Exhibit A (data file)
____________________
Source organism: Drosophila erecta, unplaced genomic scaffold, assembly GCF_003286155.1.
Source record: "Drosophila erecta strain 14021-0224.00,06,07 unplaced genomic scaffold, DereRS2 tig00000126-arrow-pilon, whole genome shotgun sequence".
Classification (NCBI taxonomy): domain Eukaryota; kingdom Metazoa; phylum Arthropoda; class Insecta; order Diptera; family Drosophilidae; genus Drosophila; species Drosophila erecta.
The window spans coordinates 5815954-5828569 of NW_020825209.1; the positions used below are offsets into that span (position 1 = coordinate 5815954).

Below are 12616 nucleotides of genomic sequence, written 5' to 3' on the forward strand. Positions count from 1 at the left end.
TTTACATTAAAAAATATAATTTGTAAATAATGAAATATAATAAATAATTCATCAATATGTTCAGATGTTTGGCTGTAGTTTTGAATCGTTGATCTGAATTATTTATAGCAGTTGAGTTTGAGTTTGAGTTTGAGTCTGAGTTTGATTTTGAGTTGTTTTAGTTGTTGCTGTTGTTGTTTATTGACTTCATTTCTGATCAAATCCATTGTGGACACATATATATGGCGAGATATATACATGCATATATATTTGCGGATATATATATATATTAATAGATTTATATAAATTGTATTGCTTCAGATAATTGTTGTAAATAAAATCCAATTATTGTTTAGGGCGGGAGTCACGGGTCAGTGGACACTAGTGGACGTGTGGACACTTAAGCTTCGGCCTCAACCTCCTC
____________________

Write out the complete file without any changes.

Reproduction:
Source organism: Drosophila erecta, unplaced genomic scaffold, assembly GCF_003286155.1.
Source record: "Drosophila erecta strain 14021-0224.00,06,07 unplaced genomic scaffold, DereRS2 tig00000126-arrow-pilon, whole genome shotgun sequence".
Classification (NCBI taxonomy): domain Eukaryota; kingdom Metazoa; phylum Arthropoda; class Insecta; order Diptera; family Drosophilidae; genus Drosophila; species Drosophila erecta.
The window spans coordinates 5815954-5828569 of NW_020825209.1; the positions used below are offsets into that span (position 1 = coordinate 5815954).

Below are 12616 nucleotides of genomic sequence, written 5' to 3' on the forward strand. Positions count from 1 at the left end.
TTTACATTAAAAAATATAATTTGTAAATAATGAAATATAATAAATAATTCATCAATATGTTCAGATGTTTGGCTGTAGTTTTGAATCGTTGATCTGAATTATTTATAGCAGTTGAGTTTGAGTTTGAGTTTGAGTCTGAGTTTGATTTTGAGTTGTTTTAGTTGTTGCTGTTGTTGTTTATTGACTTCATTTCTGATCAAATCCATTGTGGACACATATATATGGCGAGATATATACATGCATATATATTTGCGGATATATATATATATTAATAGATTTATATAAATTGTATTGCTTCAGATAATTGTTGTAAATAAAATCCAATTATTGTTTAGGGCGGGAGTCACGGGTCAGTGGACACTAGTGGACGTGTGGACACTTAAGCTTCGGCCTCAACCTCCTC